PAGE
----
For An Annual Commitment Of Just $5 - Become An Individual Subscriber/Supporter Of
Subscriber Log In logo Click Here for Web Site

Recent News

More news >>

CSEA Looks Back On September 11th - 20 years later

Published Friday, September 10, 2021
by CSEA News
CSEA Looks Back On September 11th - 20 years later

CSEA Editor’s Note: Source material from this page was originally published in late 2001 and early 2002 editions of The Work Force.


(NEW YORK CITY) - When the World Trade Center and Pentagon were attacked by terrorists on September 11th, 2001, Public Employees ran into the buildings to rescue the thousands of people inside, including other Public Workers.

Many of them never made it out.

Hundreds of Public Employees were among the nearly 3,000 people who died that day, including five Civil Service Employees Association (CSEA) Members who were employed at the New York State Department of Taxation and Finance.

They were among the 39 Employees at that agency who lost their lives.

Nearly as soon as the towers collapsed in lower Manhattan, CSEA Members from across the state mobilized help those directly affected by the attacks.

Numerous CSEA Members helped with rescue, recovery and cleanup efforts at the World Trade Center site, while other Union Members worked at efforts to ensure security at public buildings and that on-site Workers had adequate equipment and resources.

Yet additional CSEA Members worked at health care facilities to care for those injured and consoled those directly facing loss.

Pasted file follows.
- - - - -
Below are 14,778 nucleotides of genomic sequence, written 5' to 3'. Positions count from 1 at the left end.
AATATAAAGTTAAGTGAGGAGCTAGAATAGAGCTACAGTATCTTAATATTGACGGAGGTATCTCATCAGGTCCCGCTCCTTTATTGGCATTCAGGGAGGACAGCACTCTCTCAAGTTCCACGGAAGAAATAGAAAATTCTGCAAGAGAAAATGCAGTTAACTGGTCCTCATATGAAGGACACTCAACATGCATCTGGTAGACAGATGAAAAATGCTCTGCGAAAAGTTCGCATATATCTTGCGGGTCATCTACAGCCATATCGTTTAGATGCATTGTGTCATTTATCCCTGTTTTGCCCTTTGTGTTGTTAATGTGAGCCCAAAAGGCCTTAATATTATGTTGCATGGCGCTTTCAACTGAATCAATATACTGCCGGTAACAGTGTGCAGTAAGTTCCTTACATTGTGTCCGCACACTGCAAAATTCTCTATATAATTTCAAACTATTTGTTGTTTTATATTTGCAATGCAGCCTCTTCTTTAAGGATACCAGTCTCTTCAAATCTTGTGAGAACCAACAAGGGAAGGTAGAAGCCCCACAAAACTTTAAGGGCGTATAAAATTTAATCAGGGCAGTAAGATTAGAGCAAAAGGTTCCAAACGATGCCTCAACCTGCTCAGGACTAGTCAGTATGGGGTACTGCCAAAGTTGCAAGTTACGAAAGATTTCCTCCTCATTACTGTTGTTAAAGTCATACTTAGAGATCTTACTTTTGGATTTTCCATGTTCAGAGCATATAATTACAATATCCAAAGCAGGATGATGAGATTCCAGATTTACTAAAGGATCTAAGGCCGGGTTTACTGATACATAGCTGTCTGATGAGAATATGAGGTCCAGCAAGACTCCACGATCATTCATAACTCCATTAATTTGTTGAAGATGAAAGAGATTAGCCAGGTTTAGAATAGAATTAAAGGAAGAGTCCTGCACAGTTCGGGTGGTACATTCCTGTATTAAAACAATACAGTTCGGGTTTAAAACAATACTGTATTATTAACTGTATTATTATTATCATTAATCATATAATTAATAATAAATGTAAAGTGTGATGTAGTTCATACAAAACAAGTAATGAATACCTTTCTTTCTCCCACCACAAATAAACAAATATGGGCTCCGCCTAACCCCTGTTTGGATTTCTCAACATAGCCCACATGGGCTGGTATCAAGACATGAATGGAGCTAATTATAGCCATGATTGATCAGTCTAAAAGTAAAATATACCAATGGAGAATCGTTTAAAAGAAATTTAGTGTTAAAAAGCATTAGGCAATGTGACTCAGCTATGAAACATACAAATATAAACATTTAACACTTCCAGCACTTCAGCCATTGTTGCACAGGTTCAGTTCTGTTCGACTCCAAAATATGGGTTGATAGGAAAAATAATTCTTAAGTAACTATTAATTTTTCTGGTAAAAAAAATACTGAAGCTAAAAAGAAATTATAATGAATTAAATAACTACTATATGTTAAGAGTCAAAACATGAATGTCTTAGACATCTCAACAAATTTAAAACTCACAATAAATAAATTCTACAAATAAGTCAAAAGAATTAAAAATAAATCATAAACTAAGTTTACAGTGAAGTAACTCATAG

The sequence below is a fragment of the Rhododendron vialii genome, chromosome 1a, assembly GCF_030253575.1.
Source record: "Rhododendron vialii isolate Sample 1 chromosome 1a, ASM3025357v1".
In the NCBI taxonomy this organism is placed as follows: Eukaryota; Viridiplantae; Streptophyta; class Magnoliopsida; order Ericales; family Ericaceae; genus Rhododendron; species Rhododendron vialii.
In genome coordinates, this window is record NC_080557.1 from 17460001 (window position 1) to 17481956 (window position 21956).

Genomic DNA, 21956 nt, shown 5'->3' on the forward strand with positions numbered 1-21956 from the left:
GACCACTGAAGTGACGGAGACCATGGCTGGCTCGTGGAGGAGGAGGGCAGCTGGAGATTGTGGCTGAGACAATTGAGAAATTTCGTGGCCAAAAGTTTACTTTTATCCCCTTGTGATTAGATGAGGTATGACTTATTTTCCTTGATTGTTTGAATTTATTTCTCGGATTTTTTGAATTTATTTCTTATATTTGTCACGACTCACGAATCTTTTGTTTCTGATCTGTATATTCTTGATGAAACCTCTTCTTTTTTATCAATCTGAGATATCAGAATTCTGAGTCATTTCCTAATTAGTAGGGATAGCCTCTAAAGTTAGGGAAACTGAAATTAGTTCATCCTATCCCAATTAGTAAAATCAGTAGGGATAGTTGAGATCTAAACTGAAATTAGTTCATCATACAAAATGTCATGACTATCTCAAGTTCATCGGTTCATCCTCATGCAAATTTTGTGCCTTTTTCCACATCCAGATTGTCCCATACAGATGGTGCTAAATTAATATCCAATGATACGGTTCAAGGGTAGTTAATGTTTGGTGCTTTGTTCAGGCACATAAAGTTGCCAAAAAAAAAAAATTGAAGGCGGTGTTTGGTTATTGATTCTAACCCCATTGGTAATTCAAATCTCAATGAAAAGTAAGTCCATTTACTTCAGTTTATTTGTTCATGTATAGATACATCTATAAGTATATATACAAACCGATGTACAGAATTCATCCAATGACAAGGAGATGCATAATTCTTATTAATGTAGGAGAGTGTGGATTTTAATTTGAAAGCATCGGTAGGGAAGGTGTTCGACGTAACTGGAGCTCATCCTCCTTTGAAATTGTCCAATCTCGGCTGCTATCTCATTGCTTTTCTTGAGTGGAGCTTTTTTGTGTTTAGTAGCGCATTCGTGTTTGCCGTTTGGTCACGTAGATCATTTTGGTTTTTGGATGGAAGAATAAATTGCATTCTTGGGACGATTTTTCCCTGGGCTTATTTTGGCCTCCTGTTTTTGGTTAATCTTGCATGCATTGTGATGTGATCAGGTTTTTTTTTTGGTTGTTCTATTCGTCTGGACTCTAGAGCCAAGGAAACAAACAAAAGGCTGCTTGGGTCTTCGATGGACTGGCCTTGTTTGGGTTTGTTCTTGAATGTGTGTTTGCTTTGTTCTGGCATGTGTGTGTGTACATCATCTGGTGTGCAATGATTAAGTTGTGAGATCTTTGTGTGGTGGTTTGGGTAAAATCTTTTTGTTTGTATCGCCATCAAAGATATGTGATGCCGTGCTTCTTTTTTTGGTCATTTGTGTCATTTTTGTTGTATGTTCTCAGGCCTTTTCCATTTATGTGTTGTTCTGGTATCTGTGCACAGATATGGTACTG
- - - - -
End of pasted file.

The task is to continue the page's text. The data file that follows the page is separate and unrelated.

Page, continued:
Union Members also donated blood, as well as money, to benefit victims and relief efforts.

Twenty years after the attacks, we are still facing the effects.

Tens of thousands of people have been diagnosed with 9/11 related illnesses.

We will always remember all who were lost due to 9/11.

Here’s a look at the CSEA Members who died on 9/11.

Longer versions of these profiles by David Galarza ran in the January 2002 edition.

Yvette Anderson, a Keyboard Specialist who worked for the state Bureau of Conciliation and Mediation Services, was active in the state Taxation and Finance (NYC) Local’s Social Committee and often cooked for Co-Workers.  Outside of work, Anderson had a passion for cooking and had wanted to pursue a career in the culinary arts.  Also active with her church, Anderson transported elderly parishioners to and from services and supervised youth ministry activists.  She was survived by her husband and two children.

Harry Goody, a Supply Assistant at the department’s Audit Division, was jokingly known as the Mayor at work who often gave his opinions, but he was also a helpful and humble person who had raised money for charities.  Goody also loved gadgets and trivia.  He was survived by his wife and three adult children.

Florence Cohen, a Keyboard Specialist, was known as an efficient Co-Worker who was described by one Co-Worker as always being “two steps ahead.”  She enjoyed collecting cups, newspapers and cartoon memorabilia, particularly Looney Tunes characters.  She was survived by a daughter.

Marian “Marty” Hrycak, an Investigator at the department’s Audit Division, had a passion for books, often reading several at one time.  Born in Austria, Hrycak particularly loved history books dealing with Russian and European history.  Shortly before the attacks, Hrycak and his wife were planning a Vermont vacation.  He was also devoted to his two adult children.

To Continue Reading This Labor News Report, Go To:



Leave a Comment